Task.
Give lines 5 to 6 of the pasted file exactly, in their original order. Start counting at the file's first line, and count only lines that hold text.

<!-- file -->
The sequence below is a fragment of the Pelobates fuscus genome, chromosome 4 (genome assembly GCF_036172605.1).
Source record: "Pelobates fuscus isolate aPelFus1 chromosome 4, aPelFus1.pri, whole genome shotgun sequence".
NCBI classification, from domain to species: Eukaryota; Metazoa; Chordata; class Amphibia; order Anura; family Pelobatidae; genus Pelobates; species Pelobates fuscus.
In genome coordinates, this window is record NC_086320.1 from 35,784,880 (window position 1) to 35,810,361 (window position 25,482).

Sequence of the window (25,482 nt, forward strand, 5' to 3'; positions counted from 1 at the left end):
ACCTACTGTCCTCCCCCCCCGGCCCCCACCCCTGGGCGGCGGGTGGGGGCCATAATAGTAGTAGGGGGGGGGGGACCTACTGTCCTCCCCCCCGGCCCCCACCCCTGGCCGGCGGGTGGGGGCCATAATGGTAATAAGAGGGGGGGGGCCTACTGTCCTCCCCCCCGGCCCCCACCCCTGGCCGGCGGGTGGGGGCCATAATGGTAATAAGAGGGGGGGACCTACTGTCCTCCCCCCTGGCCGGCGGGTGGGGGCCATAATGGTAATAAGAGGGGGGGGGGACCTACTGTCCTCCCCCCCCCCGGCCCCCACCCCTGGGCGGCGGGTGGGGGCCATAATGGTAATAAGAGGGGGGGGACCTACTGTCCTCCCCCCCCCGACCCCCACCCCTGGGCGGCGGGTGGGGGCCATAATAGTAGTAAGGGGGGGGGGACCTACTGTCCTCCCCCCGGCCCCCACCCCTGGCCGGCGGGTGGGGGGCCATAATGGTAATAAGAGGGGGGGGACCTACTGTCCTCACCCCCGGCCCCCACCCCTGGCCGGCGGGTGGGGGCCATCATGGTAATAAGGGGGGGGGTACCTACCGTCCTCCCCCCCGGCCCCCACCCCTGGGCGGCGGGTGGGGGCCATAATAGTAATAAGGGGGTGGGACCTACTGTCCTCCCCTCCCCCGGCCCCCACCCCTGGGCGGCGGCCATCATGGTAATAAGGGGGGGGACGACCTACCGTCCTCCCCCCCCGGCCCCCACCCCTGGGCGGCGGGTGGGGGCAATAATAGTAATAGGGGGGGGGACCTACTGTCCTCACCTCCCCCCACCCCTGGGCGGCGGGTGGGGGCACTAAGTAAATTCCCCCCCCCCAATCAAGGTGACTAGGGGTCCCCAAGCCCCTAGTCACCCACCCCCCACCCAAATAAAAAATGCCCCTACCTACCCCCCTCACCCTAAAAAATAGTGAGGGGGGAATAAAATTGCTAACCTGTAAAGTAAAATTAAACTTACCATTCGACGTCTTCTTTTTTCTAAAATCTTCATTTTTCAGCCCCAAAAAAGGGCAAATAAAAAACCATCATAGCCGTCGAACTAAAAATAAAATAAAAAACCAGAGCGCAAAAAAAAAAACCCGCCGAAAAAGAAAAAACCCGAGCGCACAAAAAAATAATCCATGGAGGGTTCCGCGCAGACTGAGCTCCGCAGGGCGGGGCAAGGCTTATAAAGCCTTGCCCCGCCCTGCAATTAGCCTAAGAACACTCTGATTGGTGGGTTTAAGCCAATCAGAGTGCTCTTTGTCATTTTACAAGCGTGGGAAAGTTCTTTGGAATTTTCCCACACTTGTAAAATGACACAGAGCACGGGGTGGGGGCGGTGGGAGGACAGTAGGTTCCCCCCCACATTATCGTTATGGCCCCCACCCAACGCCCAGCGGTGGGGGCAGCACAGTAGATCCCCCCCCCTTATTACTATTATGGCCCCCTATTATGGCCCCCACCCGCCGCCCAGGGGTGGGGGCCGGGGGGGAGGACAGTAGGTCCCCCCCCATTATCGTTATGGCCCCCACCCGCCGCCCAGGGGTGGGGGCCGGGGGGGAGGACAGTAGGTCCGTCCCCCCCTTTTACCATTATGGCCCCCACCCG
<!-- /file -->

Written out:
Sequence of the window (25,482 nt, forward strand, 5' to 3'; positions counted from 1 at the left end):
ACCTACTGTCCTCCCCCCCCGGCCCCCACCCCTGGGCGGCGGGTGGGGGCCATAATAGTAGTAGGGGGGGGGGGACCTACTGTCCTCCCCCCCGGCCCCCACCCCTGGCCGGCGGGTGGGGGCCATAATGGTAATAAGAGGGGGGGGGCCTACTGTCCTCCCCCCCGGCCCCCACCCCTGGCCGGCGGGTGGGGGCCATAATGGTAATAAGAGGGGGGGACCTACTGTCCTCCCCCCTGGCCGGCGGGTGGGGGCCATAATGGTAATAAGAGGGGGGGGGGACCTACTGTCCTCCCCCCCCCCGGCCCCCACCCCTGGGCGGCGGGTGGGGGCCATAATGGTAATAAGAGGGGGGGGACCTACTGTCCTCCCCCCCCCGACCCCCACCCCTGGGCGGCGGGTGGGGGCCATAATAGTAGTAAGGGGGGGGGGACCTACTGTCCTCCCCCCGGCCCCCACCCCTGGCCGGCGGGTGGGGGGCCATAATGGTAATAAGAGGGGGGGGACCTACTGTCCTCACCCCCGGCCCCCACCCCTGGCCGGCGGGTGGGGGCCATCATGGTAATAAGGGGGGGGGTACCTACCGTCCTCCCCCCCGGCCCCCACCCCTGGGCGGCGGGTGGGGGCCATAATAGTAATAAGGGGGTGGGACCTACTGTCCTCCCCTCCCCCGGCCCCCACCCCTGGGCGGCGGCCATCATGGTAATAAGGGGGGGGACGACCTACCGTCCTCCCCCCCCGGCCCCCACCCCTGGGCGGCGGGTGGGGGCAATAATAGTAATAGGGGGGGGGACCTACTGTCCTCACCTCCCCCCACCCCTGGGCGGCGGGTGGGGGCACTAAGTAAATTCCCCCCCCCCAATCAAGGTGACTAGGGGTCCCCAAGCCCCTAGTCACCCACCCCCCACCCAAATAAAAAATGCCCCTACCTACCCCCCTCACCCTAAAAAATAGTGAGGGGGGAATAAAATTGCTAACCTGTAAAGTAAAATTAAACTTACCATTCGACGTCTTCTTTTTTCTAAAATCTTCATTTTTCAGCCCCAAAAAAGGGCAAATAAAAAACCATCATAGCCGTCGAACTAAAAATAAAATAAAAAACCAGAGCGCAAAAAAAAAAACCCGCCGAAAAAGAAAAAACCCGAGCGCACAAAAAAATAATCCATGGAGGGTTCCGCGCAGACTGAGCTCCGCAGGGCGGGGCAAGGCTTATAAAGCCTTGCCCCGCCCTGCAATTAGCCTAAGAACACTCTGATTGGTGGGTTTAAGCCAATCAGAGTGCTCTTTGTCATTTTACAAGCGTGGGAAAGTTCTTTGGAATTTTCCCACACTTGTAAAATGACACAGAGCACGGGGTGGGGGCGGTGGGAGGACAGTAGGTTCCCCCCCACATTATCGTTATGGCCCCCACCCAACGCCCAGCGGTGGGGGCAGCACAGTAGATCCCCCCCCCTTATTACTATTATGGCCCCCTATTATGGCCCCCACCCGCCGCCCAGGGGTGGGGGCCGGGGGGGAGGACAGTAGGTCCCCCCCCATTATCGTTATGGCCCCCACCCGCCGCCCAGGGGTGGGGGCCGGGGGGGAGGACAGTAGGTCCGTCCCCCCCTTTTACCATTATGGCCCCCACCCG